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Bob Bowles: high-tech community conductor/ Knows where his food comes from.


Bob Bowles is technologically savvy and a conscious eater. Combine those two traits, and you've got a man that can not only bake his own breads but can even build his own Italian, wood-fired bread oven. "Because of my professional work in 'high-tech,' I needed to balance my life with 'high-touch,' which I sought through Slow Food," Bob explains. He heard about the Slow Food movement six years ago when it arrived in the U.S. When a group in Weaverville took hold of the idea, Bob, who'd always been concerned about eating sustainably grown, non-artificial foods, volunteered his technical support, and the rest is history. There's now Slow Food Asheville, of which Bob is a founding member, past president, and current ex-officio on the board, as well as membership and newsletter coordinator. And he does it all while serving as the director of Barnardsville's Big Ivy Community Center.

What are some of the main goals of Slow Food Asheville?

At Slow Food Asheville, we want to help people understand the connection between the sustainable farm, their own tables, and their relationships with their community. We also seek to restore healthy traditions, heritage foods, and the traditions of the region that people live in. It's our hope that most food can be produced locally in a sustainable environment, and that small, artisan farmers can flourish in our communities.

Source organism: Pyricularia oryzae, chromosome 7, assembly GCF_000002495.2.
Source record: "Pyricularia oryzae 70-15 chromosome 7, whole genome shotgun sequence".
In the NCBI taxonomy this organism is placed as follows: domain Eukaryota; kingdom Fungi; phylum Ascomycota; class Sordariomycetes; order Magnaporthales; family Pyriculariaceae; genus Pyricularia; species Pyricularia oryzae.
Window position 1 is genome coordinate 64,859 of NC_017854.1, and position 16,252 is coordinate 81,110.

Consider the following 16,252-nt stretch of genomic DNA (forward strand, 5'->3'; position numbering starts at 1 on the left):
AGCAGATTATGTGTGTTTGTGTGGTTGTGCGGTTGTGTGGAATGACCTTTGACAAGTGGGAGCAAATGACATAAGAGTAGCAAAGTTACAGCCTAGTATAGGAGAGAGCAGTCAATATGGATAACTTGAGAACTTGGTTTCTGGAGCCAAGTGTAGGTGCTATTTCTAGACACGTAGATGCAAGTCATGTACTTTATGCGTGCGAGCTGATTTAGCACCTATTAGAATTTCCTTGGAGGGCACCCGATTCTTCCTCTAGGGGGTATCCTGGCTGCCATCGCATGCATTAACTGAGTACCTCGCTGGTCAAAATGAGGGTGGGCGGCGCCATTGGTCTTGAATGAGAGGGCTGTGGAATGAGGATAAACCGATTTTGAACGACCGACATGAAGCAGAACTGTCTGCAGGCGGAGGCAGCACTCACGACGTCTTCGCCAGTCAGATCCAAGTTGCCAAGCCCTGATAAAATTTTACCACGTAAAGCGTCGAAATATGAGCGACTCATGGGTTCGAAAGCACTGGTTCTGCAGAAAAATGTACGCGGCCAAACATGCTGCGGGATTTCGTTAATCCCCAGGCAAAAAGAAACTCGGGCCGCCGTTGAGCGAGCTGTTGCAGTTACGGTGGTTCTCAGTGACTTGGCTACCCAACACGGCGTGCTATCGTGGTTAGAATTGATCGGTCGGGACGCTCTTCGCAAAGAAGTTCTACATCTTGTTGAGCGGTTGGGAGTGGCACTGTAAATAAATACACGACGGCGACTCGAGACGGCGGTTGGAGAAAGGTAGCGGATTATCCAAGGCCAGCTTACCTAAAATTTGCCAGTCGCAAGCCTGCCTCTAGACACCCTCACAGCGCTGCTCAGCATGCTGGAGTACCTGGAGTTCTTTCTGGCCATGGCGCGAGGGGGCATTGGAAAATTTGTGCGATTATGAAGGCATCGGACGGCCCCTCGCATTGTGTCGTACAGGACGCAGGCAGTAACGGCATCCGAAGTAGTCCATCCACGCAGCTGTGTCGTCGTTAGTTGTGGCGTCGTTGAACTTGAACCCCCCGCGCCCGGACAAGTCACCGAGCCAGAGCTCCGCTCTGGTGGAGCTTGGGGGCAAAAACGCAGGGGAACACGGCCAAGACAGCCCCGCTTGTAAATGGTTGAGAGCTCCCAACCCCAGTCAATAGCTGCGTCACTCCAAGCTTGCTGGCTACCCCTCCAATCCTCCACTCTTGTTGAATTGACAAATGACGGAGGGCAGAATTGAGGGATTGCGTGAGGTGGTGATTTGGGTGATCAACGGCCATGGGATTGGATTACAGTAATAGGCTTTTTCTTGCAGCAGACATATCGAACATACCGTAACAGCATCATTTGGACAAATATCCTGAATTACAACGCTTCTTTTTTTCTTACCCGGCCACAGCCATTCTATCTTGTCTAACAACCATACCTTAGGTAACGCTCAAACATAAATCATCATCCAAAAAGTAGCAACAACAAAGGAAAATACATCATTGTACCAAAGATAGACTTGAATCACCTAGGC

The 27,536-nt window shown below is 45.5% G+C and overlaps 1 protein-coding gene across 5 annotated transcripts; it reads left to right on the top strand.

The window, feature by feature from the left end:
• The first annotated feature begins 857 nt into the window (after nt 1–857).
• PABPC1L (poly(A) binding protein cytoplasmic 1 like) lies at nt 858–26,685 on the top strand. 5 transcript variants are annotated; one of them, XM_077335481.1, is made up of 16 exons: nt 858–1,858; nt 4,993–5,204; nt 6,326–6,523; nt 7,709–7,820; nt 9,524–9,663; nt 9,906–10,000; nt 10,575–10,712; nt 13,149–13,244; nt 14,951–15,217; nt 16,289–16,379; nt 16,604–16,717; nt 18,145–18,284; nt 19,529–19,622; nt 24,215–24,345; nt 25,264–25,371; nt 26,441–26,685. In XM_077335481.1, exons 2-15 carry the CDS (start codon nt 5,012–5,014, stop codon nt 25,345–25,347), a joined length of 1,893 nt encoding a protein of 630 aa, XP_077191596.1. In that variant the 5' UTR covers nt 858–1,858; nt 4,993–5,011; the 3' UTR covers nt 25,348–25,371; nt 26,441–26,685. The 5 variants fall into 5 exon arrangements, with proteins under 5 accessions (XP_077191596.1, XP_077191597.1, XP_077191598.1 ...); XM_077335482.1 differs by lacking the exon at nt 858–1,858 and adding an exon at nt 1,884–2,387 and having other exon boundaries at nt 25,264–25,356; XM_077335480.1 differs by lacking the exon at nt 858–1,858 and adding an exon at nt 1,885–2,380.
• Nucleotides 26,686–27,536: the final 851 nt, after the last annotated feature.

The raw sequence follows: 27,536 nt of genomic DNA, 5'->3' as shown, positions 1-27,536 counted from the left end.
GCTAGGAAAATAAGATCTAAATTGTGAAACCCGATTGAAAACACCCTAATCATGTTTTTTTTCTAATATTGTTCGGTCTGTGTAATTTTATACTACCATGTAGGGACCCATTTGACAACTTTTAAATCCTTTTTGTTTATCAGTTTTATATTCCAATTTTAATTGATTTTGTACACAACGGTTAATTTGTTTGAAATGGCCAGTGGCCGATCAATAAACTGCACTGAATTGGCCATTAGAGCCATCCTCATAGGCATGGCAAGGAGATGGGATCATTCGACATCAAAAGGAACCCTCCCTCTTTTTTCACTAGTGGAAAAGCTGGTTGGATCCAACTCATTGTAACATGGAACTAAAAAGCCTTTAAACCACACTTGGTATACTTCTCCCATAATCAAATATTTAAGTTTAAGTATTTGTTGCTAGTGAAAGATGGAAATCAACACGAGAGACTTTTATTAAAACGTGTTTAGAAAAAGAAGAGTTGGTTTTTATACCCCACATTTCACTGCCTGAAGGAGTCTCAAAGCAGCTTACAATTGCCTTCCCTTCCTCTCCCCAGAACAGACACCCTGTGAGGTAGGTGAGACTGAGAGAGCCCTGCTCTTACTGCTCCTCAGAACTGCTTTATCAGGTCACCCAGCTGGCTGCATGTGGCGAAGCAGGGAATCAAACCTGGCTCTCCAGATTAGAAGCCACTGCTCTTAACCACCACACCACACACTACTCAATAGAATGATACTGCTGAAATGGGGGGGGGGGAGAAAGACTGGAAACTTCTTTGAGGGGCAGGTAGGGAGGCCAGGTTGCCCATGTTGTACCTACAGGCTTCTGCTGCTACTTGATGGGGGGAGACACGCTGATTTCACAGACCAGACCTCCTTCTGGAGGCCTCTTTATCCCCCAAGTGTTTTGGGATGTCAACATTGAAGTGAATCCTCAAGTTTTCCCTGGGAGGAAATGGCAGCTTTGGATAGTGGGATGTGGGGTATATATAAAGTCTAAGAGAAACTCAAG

What are some accomplishments in your work with Slow Food Asheville of which you're most proud?

Every two years we raise funds to send local artisan farmers, bakers, educators, cheese producers and local food leaders to Italy for the Terra Madre gathering of world food communities. Even more important is our support of local farmers, tailgate markets, natural food stores and local wineries and breweries, by helping people educate their palates to what natural, nutritional foods are available and how to integrate them into their lifestyles.

What is the group's most current concern or focus?

We want our members (over 600 in WNC) to have local meetings in their communities and, while sharing their food and traditions, to set goals and take actions that will help their communities be prepared for the economic and social consequences of our future.

Are there any common misconceptions about the movements?

Yes. You don't have to be wealthy to afford natural, sustainable foods. You can grow much of your own food by simply replacing existing landscaping with edible plants, and you can join a CSA (Community Supported Agriculture) and receive enough food to feed your family all year. It takes time to shop at a tailgate market, or to freeze or can vegetables and fruits, but by slowing down and engaging in these activities, you'll find a more rewarding experience than shopping at a "Big Box" food store.

Who is/are your hero/heroes?

My heroes are past and present visionaries who had the foresight and ambition to bring to Western North Carolina such icons as Penland School of Crafts, John C. Campbell Folk School, Warren Wilson College, and restaurants like The Market Place, Salsa, Early Girl Eatery, Stone Soup, farms such as Hickory Nut Gap Farm and Yellow Branch Cheese, and, of course, the founders of our many tailgate markets.


What is your perfect meal?

I think the perfect meal is bread, cheese, tomatoes, olives, and a glass of wine or beer shared with family and friends. The visual delight, the richness of taste, and the comfortable conversations that arise at such a simple repast fill the soul with harmony.

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Title Annotation:life's leaders
Publication:New Life Journal
Article Type:Interview
Date:Dec 1, 2007
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